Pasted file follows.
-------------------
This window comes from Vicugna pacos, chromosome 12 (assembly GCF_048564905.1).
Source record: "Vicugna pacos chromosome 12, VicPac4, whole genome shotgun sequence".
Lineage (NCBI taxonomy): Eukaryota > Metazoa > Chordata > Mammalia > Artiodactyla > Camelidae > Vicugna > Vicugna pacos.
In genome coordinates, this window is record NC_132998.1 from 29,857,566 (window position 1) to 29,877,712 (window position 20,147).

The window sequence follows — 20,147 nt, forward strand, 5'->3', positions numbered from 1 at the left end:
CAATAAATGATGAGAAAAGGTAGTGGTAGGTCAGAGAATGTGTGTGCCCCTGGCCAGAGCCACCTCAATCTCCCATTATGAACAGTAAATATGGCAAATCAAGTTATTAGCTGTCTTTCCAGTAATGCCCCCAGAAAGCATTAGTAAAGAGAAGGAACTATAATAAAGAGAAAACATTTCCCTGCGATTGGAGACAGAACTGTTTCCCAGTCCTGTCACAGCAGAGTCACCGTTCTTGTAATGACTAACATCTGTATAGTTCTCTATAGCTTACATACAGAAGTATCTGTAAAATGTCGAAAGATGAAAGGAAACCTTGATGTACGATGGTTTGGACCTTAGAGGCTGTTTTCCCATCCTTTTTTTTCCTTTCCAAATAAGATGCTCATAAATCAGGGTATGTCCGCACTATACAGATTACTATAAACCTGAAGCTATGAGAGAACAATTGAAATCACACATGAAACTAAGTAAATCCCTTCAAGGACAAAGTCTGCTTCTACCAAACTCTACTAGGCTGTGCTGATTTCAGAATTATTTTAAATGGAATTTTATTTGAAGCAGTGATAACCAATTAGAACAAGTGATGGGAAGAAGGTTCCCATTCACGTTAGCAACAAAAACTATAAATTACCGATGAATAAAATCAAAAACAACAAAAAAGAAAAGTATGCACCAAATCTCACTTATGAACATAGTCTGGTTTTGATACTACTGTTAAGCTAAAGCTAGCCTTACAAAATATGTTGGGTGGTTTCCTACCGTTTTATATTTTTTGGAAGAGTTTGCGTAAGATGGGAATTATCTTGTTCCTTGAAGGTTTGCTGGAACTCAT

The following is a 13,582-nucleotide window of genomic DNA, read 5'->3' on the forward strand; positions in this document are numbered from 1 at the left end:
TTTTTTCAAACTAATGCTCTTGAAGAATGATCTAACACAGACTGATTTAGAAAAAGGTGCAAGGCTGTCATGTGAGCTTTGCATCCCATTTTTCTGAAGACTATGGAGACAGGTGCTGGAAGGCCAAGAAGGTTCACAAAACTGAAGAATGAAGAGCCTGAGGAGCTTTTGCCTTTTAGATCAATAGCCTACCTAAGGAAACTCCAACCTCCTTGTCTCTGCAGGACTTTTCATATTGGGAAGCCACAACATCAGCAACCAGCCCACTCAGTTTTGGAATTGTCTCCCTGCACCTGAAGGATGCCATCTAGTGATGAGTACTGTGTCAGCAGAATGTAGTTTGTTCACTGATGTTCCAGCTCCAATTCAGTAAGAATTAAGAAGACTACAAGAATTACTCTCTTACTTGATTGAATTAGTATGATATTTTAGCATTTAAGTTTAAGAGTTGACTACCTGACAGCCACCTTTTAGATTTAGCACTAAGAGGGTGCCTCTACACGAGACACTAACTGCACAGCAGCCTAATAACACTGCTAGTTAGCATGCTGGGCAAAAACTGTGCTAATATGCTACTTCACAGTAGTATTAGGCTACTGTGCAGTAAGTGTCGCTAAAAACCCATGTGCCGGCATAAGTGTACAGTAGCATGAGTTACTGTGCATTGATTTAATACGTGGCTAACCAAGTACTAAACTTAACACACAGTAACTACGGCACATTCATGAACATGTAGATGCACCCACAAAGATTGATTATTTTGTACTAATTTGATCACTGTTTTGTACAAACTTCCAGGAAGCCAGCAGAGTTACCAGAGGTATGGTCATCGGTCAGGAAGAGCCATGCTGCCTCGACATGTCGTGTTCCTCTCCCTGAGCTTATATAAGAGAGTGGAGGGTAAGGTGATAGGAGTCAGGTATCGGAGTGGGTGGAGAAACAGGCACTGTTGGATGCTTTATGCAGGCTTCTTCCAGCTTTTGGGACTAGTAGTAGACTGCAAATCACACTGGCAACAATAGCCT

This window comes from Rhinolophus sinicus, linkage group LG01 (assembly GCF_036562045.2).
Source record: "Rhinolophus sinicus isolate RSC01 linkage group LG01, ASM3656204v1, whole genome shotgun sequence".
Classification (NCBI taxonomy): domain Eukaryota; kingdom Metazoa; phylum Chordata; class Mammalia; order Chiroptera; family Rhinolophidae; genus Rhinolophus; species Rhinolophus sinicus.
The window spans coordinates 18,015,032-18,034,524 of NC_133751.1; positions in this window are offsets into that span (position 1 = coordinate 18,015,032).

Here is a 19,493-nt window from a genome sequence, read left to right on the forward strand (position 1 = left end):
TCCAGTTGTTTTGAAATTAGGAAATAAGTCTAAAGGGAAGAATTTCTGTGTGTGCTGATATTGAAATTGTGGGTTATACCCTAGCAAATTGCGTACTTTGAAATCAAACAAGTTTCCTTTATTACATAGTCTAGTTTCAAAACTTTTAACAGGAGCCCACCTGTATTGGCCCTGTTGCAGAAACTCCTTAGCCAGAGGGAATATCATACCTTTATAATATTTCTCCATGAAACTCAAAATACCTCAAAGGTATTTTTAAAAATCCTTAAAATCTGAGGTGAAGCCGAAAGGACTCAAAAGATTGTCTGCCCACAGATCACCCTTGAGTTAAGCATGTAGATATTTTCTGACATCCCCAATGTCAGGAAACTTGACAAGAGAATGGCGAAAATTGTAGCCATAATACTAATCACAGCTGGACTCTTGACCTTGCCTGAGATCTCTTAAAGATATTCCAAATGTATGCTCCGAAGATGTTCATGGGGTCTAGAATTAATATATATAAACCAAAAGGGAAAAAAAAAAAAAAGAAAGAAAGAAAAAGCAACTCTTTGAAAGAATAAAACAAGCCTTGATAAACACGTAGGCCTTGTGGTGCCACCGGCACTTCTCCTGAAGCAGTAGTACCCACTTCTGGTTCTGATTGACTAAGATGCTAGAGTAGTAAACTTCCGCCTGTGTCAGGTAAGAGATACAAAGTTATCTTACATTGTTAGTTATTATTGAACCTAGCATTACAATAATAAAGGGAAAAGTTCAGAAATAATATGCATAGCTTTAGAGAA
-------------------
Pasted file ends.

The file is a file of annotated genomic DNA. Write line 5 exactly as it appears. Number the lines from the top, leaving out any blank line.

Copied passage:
The window sequence follows — 20,147 nt, forward strand, 5'->3', positions numbered from 1 at the left end: